New apps to get children to read

By admin
13 August 2013

Learn with Homer is a new tablet application which will help pre-school children between the ages of three and six to read.

THE TV series The Simpsons may have made you a little sceptical that an app called Learn with Homer could have anything worthwhile to teach your kids. But rest assured this app, specifically designed for Apple’s iPad, has nothing to do with the paunchy, beer-guzzling animation character. The Homer in this app is a carrier pigeon . . .

It contains interactive components which combine various teaching methods in one app.

Kids can easily navigate between the three main sections of the app. Story Time, which is built into the app, contains a collection of rhymes, fables and original stories about Homer, the carrier pigeon, and his animal friends.

Discover the World contains a series of virtual excursions which allow children to learn about all sorts of subjects such as science. These outings, such as a visit to the zoo, integrate various learning areas – kids don’t only learn to read but can, for example, also draw the animals they’re learning about. This kids’ art is then displayed in Homer’s Clubhouse.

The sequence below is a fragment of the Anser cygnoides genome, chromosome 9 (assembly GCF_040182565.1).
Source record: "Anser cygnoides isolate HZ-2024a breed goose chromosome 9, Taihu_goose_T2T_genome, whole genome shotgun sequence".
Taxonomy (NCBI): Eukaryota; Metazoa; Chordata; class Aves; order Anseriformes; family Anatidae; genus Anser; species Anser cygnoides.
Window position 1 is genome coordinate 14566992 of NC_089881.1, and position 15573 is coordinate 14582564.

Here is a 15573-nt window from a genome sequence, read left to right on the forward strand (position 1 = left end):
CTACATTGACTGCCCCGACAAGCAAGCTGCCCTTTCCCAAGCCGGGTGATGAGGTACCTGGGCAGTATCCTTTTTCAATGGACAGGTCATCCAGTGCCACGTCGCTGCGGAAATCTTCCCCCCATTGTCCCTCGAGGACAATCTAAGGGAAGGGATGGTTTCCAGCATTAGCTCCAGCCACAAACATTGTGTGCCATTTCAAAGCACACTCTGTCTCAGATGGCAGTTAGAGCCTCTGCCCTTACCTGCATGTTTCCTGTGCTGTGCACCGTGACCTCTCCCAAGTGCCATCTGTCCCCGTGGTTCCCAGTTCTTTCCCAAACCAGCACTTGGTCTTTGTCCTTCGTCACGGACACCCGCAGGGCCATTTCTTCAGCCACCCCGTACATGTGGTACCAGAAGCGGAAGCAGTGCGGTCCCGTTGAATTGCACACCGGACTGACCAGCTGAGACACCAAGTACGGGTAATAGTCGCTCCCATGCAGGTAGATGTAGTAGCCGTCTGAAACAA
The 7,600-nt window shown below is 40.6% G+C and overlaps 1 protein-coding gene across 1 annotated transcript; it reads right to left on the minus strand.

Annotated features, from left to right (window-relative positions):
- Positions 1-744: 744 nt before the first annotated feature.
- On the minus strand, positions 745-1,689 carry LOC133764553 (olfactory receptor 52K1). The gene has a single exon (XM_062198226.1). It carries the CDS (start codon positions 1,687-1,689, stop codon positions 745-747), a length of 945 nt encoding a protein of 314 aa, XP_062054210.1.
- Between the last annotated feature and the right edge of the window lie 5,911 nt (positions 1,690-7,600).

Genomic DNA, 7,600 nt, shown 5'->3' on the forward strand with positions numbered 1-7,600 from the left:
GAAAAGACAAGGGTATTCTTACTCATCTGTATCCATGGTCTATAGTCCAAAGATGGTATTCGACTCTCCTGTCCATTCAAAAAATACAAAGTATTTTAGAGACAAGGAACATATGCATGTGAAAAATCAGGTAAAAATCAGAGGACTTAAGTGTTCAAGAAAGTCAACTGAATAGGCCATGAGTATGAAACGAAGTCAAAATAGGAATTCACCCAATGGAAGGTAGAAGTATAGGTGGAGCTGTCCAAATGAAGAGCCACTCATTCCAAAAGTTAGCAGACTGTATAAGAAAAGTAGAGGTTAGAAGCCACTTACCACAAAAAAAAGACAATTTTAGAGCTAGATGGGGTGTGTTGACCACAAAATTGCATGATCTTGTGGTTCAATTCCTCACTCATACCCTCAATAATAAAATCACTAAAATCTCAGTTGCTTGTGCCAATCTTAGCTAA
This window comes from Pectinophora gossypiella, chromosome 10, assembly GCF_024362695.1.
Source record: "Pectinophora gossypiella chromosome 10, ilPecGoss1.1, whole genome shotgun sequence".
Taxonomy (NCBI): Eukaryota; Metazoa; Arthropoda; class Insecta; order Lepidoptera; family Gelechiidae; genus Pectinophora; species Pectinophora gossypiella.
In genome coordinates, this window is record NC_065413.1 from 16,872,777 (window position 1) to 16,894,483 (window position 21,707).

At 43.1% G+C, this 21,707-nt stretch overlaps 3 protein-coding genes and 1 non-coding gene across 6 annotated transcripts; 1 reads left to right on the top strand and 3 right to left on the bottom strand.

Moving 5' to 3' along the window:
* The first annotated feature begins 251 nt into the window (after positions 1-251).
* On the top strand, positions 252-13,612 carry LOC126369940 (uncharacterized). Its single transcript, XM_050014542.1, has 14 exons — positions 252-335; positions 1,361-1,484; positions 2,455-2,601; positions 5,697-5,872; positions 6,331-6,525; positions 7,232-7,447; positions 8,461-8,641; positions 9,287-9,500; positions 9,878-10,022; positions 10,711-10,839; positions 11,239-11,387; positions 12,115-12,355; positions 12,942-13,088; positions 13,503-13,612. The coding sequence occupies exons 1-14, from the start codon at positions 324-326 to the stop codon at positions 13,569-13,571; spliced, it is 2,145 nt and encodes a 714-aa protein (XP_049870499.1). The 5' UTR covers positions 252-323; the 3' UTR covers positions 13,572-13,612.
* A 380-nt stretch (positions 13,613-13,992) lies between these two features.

Stephanie Dua, the app’s creator, says she got the idea for Learn with Homer while looking for an app to teach her own daughter to read. “There’s excellent research on how to teach children to read, but I couldn’t find any suitable resources for parents.”

The app is especially beneficial for Grade R teachers to use in the classroom.  According to a report from the Joan Ganz Cooney Centre in America, almost three-quarters of all the top-selling apps were aimed at children between three and seven years old. And although there are various apps which teach kids of this age to count or do basic math, there are relatively few that teach them to read, Forbes magazine wrote.

It can be downloaded for free, but after the first few free lessons, additional lessons have to be bought.

For Afrikaans-speaking kids, the iPad app Lollos se Vlerke (R39,99) is a good alternative. This app is slightly less interactive than Learn with Homer, but kids have the choice of whether they want the app to read them a story or whether they want to read the story themselves. And it’s a lot of fun  . . .

-Shané Barnard

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